What is Logic?
'Contrariwise,' continued Tweedledee, 'if it was so, it might be;
and if it were so, it would be; but as it isn't, it ain't. That's logic.'
-Through the Looking Glass
We most often think of logic as one element of sound reasoning. Other key elements might include: verifiable and relevant evidence (including appropriately used statistical information), repeatable demonstrations, applicable analogy or comparison, and inference through circumstantial evidence.
In one sense, logic appears to function without the other elements of sound reasoning (as in mathematics), but the other elements (such as evidence) generally require logic to make them applicable to an argument. This suggests the conclusion that logic is essential to argument.
- Formal logic requires our thoughts to be presented into structured sequences of propositions. However, we sometimes find it difficult to organize our thoughts and ideas into formal propositions. But when the formal propositions are structured and presented, there is an elegant inevitability to the results, although there is a legitimate question whether the conclusion of a formal logical argument was already contained within its initial proposition.
- Informal logic is used much more often in our reasoning and argumentation; however, even if significant fallacies are avoided, there are inevitable debates on assumptions, premises, definitions and context.
- Mathematical logic represents the foundations of mathematics as a scientific endeavour aimed at discovering new valid propositions.
Prior to logic as the basis for argumentation, we can also think of logic as the infrastructure for coherent communication, an apparatus without which argument would not be possible. If the infrastructure of logical reasoning is not sound, then the reasoning may itself be suspect. Consider certain basic assumptions we make in our conversation:
1. We talk about things which exist (even as ideas or dreams)
2. A thing is what it is
3. A thing is not at the same time another thing
4. A thing has at least one property or characteristic
5. A thing either has or does not have a property or characteristic (the middle is excluded)
6. A thing cannot both have and not have a property or characteristic (non-contradiction).
These assumptions concern the existence, identity, uniqueness and specificity of things, demanding that something be one thing or another and not both. These assumptions are, in effect, the axioms of rational discourse. But they are assumptions.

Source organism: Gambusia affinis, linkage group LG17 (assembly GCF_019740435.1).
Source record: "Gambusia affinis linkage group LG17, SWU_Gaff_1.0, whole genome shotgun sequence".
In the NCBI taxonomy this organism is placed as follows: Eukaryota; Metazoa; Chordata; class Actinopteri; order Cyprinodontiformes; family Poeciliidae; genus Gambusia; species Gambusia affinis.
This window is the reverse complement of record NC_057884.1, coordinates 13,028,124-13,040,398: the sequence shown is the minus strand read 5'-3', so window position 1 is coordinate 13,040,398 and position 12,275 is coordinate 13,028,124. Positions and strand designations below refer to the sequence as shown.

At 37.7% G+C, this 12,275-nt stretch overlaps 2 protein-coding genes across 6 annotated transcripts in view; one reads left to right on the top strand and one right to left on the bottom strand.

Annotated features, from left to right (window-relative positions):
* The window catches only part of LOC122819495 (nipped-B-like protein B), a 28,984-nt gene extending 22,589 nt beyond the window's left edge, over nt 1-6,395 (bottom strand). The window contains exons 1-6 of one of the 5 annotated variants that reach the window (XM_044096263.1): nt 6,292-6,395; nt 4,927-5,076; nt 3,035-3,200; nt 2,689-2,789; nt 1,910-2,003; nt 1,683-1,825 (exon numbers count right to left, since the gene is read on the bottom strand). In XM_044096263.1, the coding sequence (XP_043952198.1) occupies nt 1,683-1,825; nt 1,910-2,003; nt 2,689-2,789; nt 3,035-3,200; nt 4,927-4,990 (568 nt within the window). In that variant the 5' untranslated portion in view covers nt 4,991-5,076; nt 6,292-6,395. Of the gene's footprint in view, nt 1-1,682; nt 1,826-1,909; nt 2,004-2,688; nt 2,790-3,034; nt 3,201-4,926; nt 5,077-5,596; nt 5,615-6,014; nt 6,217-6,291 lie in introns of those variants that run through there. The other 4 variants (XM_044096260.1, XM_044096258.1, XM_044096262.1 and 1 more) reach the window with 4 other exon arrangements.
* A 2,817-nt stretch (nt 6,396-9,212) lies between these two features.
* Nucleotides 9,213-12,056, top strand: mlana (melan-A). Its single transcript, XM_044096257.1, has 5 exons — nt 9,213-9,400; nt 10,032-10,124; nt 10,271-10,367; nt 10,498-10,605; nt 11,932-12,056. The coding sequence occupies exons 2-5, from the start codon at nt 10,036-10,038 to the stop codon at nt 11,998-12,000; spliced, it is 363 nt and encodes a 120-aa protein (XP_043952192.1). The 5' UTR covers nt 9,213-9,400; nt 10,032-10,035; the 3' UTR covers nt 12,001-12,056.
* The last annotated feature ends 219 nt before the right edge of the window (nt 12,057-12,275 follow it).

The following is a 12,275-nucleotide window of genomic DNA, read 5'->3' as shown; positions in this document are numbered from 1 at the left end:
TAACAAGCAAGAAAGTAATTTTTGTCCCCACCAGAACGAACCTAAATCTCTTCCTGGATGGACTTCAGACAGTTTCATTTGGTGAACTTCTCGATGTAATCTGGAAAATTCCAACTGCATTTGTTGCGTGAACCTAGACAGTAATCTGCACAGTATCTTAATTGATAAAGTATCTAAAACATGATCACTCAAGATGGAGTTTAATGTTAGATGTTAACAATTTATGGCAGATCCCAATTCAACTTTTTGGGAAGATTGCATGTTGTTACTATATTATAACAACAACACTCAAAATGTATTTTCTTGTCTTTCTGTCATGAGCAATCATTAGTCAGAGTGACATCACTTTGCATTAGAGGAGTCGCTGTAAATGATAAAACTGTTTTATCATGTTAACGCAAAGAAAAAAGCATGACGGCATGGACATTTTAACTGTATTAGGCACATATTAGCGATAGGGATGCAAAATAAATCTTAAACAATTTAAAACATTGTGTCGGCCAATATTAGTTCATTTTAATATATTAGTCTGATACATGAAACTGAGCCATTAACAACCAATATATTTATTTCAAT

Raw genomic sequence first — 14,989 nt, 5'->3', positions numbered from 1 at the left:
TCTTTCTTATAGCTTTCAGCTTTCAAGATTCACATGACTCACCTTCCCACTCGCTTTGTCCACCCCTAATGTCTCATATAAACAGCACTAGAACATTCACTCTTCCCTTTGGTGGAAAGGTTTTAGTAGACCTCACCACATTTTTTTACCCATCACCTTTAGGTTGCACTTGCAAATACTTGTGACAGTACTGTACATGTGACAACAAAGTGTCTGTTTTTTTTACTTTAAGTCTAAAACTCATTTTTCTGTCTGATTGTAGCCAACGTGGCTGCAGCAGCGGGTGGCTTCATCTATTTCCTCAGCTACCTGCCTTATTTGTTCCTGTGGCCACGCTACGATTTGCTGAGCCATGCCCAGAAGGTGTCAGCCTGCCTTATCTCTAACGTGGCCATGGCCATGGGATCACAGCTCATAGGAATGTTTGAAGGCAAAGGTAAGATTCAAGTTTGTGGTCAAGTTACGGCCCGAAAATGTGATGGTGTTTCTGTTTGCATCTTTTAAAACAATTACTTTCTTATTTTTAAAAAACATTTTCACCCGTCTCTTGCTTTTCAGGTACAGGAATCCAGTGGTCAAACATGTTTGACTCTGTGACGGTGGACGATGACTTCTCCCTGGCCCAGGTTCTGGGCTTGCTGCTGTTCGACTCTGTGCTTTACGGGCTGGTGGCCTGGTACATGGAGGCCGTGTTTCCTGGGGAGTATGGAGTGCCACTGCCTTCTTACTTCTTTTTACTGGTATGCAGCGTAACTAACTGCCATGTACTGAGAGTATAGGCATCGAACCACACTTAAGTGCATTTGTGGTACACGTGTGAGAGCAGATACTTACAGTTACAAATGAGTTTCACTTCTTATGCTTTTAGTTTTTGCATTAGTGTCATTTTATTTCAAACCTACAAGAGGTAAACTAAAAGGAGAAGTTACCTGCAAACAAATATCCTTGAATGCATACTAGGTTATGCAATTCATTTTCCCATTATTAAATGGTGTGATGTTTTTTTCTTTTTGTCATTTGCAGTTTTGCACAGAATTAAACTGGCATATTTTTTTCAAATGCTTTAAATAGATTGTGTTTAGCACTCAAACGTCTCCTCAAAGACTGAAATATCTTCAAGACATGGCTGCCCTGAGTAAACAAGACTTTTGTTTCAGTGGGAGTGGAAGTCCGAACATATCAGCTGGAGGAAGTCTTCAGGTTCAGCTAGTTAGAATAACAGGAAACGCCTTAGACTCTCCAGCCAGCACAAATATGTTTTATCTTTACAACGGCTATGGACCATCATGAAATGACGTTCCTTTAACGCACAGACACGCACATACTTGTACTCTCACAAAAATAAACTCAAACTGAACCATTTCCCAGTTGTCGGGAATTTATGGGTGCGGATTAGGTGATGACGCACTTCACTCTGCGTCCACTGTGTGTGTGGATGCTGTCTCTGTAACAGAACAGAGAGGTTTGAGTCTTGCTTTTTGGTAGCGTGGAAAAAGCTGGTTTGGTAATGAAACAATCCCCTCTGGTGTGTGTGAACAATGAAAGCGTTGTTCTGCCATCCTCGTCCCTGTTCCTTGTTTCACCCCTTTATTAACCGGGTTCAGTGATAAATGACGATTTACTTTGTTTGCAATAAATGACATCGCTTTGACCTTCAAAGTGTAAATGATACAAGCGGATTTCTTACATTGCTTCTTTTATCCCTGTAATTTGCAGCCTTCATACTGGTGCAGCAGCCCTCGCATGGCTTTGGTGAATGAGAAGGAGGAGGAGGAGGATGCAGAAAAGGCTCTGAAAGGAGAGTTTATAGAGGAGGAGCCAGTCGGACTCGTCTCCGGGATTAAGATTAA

We might propose certain tests of these basic assumptions to assure ourselves of their validity (if we can set aside the difficulty that our tests themselves may rely on the assumptions we want to test). This is a good field for discussion but to start off consider, as examples, whether the assumptions:
• could be contradicted by experience (observation)
• form a consistent whole within themselves; i.e., they do not appear to contradict one another.
• provide a complete explanation of things and their properties.
The foundations of logic, for the most part, appear to meet these tests.
However, some argue that the principles of quantum physics suggest that our assumptions fail all three tests.
If, for example, there is a possibility that one thing can both exist and not exist at the same time, or can exist in two spaces at the same time, or can both have and not have certain properties, then one could challenge the assumptions of existence, non-contradiction and can be challenged.
For one other challenge to the distributive law in logic, consider the following citation from Wikipedia:
- "Quantum logic has some properties which clearly distinguish it from classical logic, most notably, the failure of the distributive law of propositional logic:
- p and (q or r) = (p and q) or (p and r),
- where the symbols p, q and r are propositional variables. To illustrate why the distributive law fails, consider a particle moving on a line and let
- p = "the particle is moving to the right"
- q = "the particle is in the interval [-1,1]"
- r = "the particle is not in the interval [-1,1]"
- then the proposition "q or r" is true, so
- p and (q or r) = true
- On the other hand, the propositions "p and q" and "p and r" are both false, since they assert tighter restrictions on simultaneous values of position and momentum than is allowed by the uncertainty principle. So,
- (p and q) or (p and r) = false
- Thus the distributive law fails."
If these challenges are valid, then our traditional infrastructure of logic may only describe how we experience our consensual and social reality. The rules and principles of logic are, in this view, neither immutable nor ineluctable; they are a human creation.
As well, in fuzzy logic systems propositions may be based on probability and likelihood rather than truth or falsehood. Where there are ‘degrees of truth’, the certainty of traditional logic is weakened.
There is an interesting further challenge which suggests that, even if the foundations of logic were unassailable, they remain a subjective cultural artifact: the principles were ‘discovered’ by humans, and are applied in argumentation by humans; there is nothing beyond human experience, so the argument goes, that suggests the foundations have any immutable or eternal value. However, this challenge can be applied to any human experience or thought, and basically maintains that there is no objective reality beyond human experience. Such may or may not be the case, but it does leave the scent of solopsism in the air.
For our discussion, we could start with these questions:
- Do the principles of logic have objective value, or are they subjective human creations used to explain our experience?
- Is it important whether logic has objective reality?
- How do we test any logical principles or assumptions for validity?